BP gave a final investment decision (FID) for a planned US$8 billion expansion of the Tangguh LNG project in Indonesia, clearing the way for a third train to start operations in 2020. The company announced the move on July 1.
The announcement came a few months after BP said it would cut back on spending owing to weak oil prices. Late in June, the super-major also approved an investment in the first phase of developing its large Atoll gas field, offshore Egypt, only 15 months after its discovery was announced.
The Tangguh expansion project will add a third LNG train, with 3.8 million tonnes per year of production capacity to the existing facility, bringing total capacity to 11.4 million tonnes per year. The expansion also includes two offshore platforms, 13 new production wells, an expanded LNG loading facility and supporting infrastructure.
The super-major said the expansion would support Indonesia’s energy demand, with 75% of the third train’s production sold to the country’s state-backed power company, PT PLN (Persero). The remaining production is contracted to Japan’s Kansai Electric Power Co. (KEPCO).
Other contributions to the local economy will come through the addition of 10,000 jobs over the project’s construction.
“This [FID] marks the culmination of many years of hard work by BP, our partners, and the Indonesian government,” said BP Asia-Pacific’s regional president, Christina Verchere. “We are pleased to reach this major milestone and look forward to continued co-operation as we progress the largest upstream project in the eastern part of Indonesia.”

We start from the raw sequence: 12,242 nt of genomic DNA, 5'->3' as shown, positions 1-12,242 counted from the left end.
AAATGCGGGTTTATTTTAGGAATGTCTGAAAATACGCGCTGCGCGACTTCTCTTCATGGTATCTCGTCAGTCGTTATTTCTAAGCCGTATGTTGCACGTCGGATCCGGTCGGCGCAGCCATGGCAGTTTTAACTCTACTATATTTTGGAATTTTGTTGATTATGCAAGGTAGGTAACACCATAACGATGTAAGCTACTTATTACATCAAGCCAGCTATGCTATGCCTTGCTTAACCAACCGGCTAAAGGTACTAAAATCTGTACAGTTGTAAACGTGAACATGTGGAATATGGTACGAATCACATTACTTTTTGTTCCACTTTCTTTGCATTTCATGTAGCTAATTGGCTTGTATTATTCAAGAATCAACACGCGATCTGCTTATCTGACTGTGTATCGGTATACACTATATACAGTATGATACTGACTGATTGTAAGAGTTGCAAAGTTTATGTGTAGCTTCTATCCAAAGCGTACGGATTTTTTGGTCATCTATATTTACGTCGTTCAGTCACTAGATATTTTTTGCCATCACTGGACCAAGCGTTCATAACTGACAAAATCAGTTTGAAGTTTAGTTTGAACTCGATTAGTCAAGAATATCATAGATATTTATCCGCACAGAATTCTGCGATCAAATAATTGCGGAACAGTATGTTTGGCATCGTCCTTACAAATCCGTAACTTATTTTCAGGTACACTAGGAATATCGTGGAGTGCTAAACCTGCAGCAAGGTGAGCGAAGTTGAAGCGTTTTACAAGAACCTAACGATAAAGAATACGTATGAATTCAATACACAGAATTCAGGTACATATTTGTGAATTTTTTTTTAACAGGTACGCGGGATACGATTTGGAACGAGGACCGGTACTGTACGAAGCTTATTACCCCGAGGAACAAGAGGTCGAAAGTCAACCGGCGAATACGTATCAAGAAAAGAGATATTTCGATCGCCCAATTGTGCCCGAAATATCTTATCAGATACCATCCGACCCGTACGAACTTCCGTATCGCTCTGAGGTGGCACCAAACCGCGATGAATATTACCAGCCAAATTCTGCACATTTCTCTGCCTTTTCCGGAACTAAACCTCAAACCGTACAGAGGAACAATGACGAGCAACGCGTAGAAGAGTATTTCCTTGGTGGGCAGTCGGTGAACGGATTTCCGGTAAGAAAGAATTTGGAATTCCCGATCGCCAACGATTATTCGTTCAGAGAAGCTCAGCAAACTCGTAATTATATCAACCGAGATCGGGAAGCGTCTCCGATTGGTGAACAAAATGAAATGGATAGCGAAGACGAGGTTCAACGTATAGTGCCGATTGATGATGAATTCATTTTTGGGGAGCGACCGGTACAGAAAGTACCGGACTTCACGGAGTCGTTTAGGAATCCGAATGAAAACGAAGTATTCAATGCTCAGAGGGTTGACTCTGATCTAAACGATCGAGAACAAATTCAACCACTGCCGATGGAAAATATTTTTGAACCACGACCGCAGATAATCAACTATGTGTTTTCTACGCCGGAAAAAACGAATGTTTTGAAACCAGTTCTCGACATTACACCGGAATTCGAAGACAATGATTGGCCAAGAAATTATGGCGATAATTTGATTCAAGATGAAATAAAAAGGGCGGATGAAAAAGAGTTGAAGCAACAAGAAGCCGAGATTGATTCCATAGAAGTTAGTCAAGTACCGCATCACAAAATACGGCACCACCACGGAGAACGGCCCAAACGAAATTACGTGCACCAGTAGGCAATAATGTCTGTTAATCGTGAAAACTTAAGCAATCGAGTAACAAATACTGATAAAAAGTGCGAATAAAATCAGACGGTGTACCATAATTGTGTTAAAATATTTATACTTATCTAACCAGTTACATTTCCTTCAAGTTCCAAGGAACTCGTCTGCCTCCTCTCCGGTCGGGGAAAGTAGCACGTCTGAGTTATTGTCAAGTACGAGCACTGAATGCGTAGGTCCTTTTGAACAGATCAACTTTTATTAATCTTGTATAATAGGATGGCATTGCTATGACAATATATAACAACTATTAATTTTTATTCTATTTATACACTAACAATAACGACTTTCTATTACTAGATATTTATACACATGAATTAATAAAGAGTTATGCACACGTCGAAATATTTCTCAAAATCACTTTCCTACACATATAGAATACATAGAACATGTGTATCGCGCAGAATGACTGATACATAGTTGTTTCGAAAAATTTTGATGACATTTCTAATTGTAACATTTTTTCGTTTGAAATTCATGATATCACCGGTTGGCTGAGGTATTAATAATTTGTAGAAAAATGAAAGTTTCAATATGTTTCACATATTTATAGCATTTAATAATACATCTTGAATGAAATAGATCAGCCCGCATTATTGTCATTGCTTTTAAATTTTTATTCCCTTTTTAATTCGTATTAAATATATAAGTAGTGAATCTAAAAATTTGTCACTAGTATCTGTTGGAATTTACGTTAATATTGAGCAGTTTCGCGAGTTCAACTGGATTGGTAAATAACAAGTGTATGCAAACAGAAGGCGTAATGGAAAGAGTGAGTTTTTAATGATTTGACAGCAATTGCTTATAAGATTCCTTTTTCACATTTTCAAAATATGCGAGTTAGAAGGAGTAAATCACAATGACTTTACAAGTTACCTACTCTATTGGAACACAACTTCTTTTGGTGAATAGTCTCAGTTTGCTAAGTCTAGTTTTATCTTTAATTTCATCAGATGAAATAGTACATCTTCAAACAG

Indonesia approved the plan in late 2012. Engineering, procurement and construction (EPC) contracts are due to be awarded in the third quarter of this year, followed by the start of work.
BP did not disclose the project’s cost, but Indonesia’s upstream energy regulator SKK Migas said that the project was worth US$8 billion.
BP’s FID on Train 3 at Tangguh came just a week after SKK Migas said Indonesia intended to start importing LNG by 2019 to be able to meet its ambitious 35,000-MW electrification programme, set in motion in 2015 by Indonesian President Joko Widodo.
“Existing data show that we can barely fulfil existing demand and it seems that in 2019 we will have to start importing. This will reverse what we achieved in the past. We were one of the first countries to export LNG,” SKK Migas spokesman Taslim Yunus told reporters. Tangguh’s first two trains started up in 2009.
BP’s decision to move ahead with the third train at Tangguh comes despite the current squeeze on prices in the region, which has led to delays at a number of other projects. The decision to press ahead likely comes as a result of a number of factors, including a reduced price tag from US$12 billion for the third train and a willingness from buyers to sign on to future supplies.